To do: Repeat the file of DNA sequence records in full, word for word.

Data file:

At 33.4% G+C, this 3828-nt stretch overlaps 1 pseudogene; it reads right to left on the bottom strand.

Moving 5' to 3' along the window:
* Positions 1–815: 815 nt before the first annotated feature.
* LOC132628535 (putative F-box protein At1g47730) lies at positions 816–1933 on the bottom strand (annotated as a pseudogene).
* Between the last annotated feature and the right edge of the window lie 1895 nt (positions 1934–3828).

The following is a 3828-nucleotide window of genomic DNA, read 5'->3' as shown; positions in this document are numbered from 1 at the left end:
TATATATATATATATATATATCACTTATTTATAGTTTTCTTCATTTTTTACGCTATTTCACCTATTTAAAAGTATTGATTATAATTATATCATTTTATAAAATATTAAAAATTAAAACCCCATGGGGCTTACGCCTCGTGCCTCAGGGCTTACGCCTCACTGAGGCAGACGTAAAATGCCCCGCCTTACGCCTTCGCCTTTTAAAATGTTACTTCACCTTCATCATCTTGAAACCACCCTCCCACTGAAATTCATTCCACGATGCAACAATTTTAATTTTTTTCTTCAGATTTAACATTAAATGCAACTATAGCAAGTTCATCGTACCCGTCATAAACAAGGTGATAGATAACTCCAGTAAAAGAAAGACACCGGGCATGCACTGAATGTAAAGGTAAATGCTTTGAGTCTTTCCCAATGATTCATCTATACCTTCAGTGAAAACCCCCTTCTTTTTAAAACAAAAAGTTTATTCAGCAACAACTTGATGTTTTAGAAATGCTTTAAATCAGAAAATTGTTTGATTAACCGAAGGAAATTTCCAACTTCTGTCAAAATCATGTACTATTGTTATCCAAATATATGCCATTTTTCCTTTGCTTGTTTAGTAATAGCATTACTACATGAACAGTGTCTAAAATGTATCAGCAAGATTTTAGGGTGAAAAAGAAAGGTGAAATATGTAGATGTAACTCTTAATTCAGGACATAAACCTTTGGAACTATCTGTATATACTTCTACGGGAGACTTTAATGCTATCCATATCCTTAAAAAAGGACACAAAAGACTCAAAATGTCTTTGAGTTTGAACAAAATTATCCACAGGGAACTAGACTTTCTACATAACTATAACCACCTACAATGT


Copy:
At 33.4% G+C, this 3828-nt stretch overlaps 1 pseudogene; it reads right to left on the bottom strand.

Moving 5' to 3' along the window:
* Positions 1–815: 815 nt before the first annotated feature.
* LOC132628535 (putative F-box protein At1g47730) lies at positions 816–1933 on the bottom strand (annotated as a pseudogene).
* Between the last annotated feature and the right edge of the window lie 1895 nt (positions 1934–3828).

The following is a 3828-nucleotide window of genomic DNA, read 5'->3' as shown; positions in this document are numbered from 1 at the left end:
TATATATATATATATATATATCACTTATTTATAGTTTTCTTCATTTTTTACGCTATTTCACCTATTTAAAAGTATTGATTATAATTATATCATTTTATAAAATATTAAAAATTAAAACCCCATGGGGCTTACGCCTCGTGCCTCAGGGCTTACGCCTCACTGAGGCAGACGTAAAATGCCCCGCCTTACGCCTTCGCCTTTTAAAATGTTACTTCACCTTCATCATCTTGAAACCACCCTCCCACTGAAATTCATTCCACGATGCAACAATTTTAATTTTTTTCTTCAGATTTAACATTAAATGCAACTATAGCAAGTTCATCGTACCCGTCATAAACAAGGTGATAGATAACTCCAGTAAAAGAAAGACACCGGGCATGCACTGAATGTAAAGGTAAATGCTTTGAGTCTTTCCCAATGATTCATCTATACCTTCAGTGAAAACCCCCTTCTTTTTAAAACAAAAAGTTTATTCAGCAACAACTTGATGTTTTAGAAATGCTTTAAATCAGAAAATTGTTTGATTAACCGAAGGAAATTTCCAACTTCTGTCAAAATCATGTACTATTGTTATCCAAATATATGCCATTTTTCCTTTGCTTGTTTAGTAATAGCATTACTACATGAACAGTGTCTAAAATGTATCAGCAAGATTTTAGGGTGAAAAAGAAAGGTGAAATATGTAGATGTAACTCTTAATTCAGGACATAAACCTTTGGAACTATCTGTATATACTTCTACGGGAGACTTTAATGCTATCCATATCCTTAAAAAAGGACACAAAAGACTCAAAATGTCTTTGAGTTTGAACAAAATTATCCACAGGGAACTAGACTTTCTACATAACTATAACCACCTACAATGT